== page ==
Ammunition & Jutland
Ammunition Point No.1
Both the British and the Germans used cordite. In PRACTICE, the German cordite proved more stable when subjected to flash, while, in THEORY, prewar modifications to the British formula should have rendered it the more stable of the two. In the event, the changes to the British formula caused dangerous decomposition over a relatively short period of time, in storage.
It should be emphasized that this is all relative. By comparison to good quality, properly stored HE, any propellant is a work of the Devil, and should always be treated with the utmost caution.
As the ex-Army officer who first introduced me to explosives told me, you can play cricket with a ball made from plastic explosive, but that-he pointed to a paper cartridge of blasting powder- will try to kill you if you just look at it funny.
As events in the Caribbean demonstrated, German cordite proved that it could be just as dangerous in unfavorable circumstances.
With the Karlsruhe succumbing to spontaneous deflagration of her propellant charges. I have little doubt that, if the British hadn’t been able to bring about the decisive closure to her siege in the Rufiji delta, Konigsberg would probably have gone the same way, in those hot, humid conditions.
Ammunition Point No. 2
While not, in a technical sense, a very efficient explosive, as a shell filling for HE/Common rounds, Lyddite was extremely powerful. Indeed, the Germans, while dismissive of the performance of the British APC rounds, were prepared to acknowledge the destruction wrought upon their ship’s light structures by the British Common rounds.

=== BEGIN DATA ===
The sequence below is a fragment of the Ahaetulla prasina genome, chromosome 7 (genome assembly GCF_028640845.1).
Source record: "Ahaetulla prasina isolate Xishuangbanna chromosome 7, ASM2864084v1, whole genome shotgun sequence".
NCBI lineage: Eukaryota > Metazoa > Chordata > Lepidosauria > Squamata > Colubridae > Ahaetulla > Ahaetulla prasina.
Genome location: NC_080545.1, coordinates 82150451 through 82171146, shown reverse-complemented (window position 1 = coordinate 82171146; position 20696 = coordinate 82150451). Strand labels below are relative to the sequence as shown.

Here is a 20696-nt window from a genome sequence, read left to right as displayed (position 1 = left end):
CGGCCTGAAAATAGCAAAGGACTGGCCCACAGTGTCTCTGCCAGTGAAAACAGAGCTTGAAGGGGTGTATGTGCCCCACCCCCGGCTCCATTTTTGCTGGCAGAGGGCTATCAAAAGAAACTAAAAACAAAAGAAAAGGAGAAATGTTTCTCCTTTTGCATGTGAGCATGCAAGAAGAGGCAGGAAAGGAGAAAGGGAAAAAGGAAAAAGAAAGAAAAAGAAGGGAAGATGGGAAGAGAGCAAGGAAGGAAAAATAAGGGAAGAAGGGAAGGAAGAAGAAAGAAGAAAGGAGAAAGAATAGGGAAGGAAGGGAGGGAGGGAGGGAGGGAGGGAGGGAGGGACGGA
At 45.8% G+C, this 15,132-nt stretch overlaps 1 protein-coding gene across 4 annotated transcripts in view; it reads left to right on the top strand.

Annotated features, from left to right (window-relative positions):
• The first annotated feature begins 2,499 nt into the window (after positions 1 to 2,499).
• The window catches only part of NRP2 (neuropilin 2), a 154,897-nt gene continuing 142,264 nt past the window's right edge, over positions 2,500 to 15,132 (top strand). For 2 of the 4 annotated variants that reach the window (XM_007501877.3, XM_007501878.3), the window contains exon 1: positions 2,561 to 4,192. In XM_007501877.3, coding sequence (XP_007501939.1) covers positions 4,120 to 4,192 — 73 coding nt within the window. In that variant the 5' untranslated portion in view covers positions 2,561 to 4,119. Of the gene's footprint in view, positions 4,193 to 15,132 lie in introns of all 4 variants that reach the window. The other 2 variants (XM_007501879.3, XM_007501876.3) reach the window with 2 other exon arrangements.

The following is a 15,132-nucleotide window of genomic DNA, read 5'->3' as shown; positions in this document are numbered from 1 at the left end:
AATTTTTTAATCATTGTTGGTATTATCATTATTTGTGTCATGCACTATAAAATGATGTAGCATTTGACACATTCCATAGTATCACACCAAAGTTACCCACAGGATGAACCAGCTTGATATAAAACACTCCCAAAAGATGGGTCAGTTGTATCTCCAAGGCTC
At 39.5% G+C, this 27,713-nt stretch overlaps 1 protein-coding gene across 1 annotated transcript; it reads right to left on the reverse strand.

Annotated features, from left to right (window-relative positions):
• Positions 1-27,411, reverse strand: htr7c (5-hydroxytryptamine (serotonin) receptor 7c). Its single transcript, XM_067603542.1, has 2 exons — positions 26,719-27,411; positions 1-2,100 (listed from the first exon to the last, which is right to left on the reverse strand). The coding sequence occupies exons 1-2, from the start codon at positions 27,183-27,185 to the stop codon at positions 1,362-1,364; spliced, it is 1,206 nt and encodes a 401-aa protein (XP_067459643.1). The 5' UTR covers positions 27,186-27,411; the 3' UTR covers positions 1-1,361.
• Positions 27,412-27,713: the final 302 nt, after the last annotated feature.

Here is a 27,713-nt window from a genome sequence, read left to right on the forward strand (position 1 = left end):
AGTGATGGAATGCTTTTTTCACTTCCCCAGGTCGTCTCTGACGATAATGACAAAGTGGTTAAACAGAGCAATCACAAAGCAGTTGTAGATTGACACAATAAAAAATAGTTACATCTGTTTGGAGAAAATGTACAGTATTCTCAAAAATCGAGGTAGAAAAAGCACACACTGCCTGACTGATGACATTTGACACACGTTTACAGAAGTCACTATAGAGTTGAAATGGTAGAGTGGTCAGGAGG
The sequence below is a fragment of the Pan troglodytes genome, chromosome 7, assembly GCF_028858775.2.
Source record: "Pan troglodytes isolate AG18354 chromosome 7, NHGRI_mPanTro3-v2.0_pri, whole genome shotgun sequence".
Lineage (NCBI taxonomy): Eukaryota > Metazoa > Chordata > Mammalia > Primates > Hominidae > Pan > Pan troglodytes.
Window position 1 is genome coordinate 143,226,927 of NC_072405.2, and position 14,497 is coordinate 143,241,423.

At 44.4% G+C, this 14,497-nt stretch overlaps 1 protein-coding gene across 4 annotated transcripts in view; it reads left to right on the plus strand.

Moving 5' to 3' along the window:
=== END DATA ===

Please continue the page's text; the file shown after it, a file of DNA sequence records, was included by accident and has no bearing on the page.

They did, however, note there were extensive deposits of unspent Lyddite, that coated their ship’s decks, after being hit by Common rounds. This greenish, crystalline formation left the decks a potential death trap, and not just because of the disturbing sequence of micro-(and sometimes, not so micro) detonations that could occur when you stood on.
The Lyddite residue would fuse into an icy sheet which made keeping your footing almost impossible (although, ironically, one German sailor apparently became the sole survivor of his ship, because he slipped on the deposit, and fell overboard).
What Lyddite was not suitable for, but was used as, was the charge in the fuse for the APC round.
Written by Hadrian Jeffs
Ammunition & Jutland